Chief Beverly Harvard of the Atlanta Police Department and Chief Jan Strauss of the Mesa, Arizona Police Department will be stepping down as chiefs of police this year. Both women were the first female chiefs in their departments. Additionally, Beverly Harvard was the first African-American female chief in the U.S. and Jan Strauss was Arizona’s first female chief. Both women are members of the National Center for Women & Policing’s Advisory Board. Harvard’s term will end next week, and Strauss will retire on November 30th. The loss of two of the nation’s female chiefs coincides with what appears to be a decrease in the percentage of women in policing. According to the NCWP’s Status of Women in Policing Survey, women comprised 14% of sworn staff in police departments with over 100 officers in 1999; in 2001, women were only 12.7% of all officers. This in the representation of women in policing is thought to be a result of poor policing recruitment efforts, cutbacks in affirmative action, and the expiration of 1970’s consent decrees that mandated increased hiring of women. With women accounting for only 7.3% of all top command positions, the NCWP bids a regretful goodbye to Chief Harvard and Chief Strauss, but congratulates them on their new opportunities and on all they have done to break down the barriers for women in law enforcement.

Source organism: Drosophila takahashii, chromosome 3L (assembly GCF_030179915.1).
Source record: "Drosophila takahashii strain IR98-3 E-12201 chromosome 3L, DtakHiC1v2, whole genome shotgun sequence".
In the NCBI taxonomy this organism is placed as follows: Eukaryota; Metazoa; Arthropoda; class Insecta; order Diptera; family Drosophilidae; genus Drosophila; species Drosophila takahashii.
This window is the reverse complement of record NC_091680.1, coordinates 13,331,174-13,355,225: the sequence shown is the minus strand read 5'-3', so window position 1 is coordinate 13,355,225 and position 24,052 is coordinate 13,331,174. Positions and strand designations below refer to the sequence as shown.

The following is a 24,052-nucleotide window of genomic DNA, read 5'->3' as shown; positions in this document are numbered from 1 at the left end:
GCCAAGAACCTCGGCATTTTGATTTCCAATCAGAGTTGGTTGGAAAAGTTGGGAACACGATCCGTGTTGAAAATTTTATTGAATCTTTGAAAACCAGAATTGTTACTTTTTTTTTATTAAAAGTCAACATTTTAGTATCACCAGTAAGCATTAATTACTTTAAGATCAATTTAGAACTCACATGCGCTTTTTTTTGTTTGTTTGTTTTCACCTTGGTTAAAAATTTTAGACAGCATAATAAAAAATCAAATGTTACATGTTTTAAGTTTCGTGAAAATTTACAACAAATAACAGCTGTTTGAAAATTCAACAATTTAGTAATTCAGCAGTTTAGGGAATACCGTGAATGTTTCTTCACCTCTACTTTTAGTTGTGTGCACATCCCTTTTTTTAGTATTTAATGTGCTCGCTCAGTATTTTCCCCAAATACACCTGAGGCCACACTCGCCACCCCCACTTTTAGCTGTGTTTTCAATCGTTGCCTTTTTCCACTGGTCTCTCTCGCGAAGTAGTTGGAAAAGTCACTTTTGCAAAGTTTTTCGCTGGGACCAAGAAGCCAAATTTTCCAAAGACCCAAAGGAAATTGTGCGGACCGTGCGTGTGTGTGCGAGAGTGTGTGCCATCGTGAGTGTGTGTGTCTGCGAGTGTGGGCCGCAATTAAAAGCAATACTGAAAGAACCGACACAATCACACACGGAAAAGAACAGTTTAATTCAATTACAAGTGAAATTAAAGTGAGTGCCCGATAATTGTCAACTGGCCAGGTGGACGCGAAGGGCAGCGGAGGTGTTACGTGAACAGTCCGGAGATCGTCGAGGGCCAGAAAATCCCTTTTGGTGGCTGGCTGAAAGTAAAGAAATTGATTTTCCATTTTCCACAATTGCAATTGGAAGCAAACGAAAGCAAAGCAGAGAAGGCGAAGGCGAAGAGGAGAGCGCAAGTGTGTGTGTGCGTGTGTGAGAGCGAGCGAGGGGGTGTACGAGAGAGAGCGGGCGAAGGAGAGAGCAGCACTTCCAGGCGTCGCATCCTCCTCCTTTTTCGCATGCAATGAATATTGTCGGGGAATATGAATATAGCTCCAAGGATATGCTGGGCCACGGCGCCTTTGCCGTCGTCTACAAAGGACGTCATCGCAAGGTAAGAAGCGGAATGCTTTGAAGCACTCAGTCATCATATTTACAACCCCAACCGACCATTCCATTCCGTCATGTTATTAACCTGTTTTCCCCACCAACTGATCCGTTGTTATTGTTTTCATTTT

Media Resources: The Arizona Republic, 6/5/02; Atlanta Journal-Constitution, 6/2/02
11/25/2014 Marissa Alexander Has Accepted a Plea Deal - Marissa Alexander, the woman imprisoned for firing a warning shot in the presence of her abusive husband, chose to accept a plea deal Monday with the state of Florida, pleading guilty to three felony counts of aggravated assault.
As part of the plea deal, Alexander received three years imprisonment, but she will be credited for the time she's spent behind bars. . . .
11/24/2014 The City of Louisville Has Overwhelmingly Approved a CEDAW Resolution - The city of Louisville, Kentucky approved a resolution that will use the UN Convention on the Elimination of All Forms of Discrimination Against Women (CEDAW) as a framework for all future policy aimed at ending gender-based discrimination.
Councilwoman Tina Ward-Pugh introduced the resolution, which passed overwhelmingly on November 6. . . .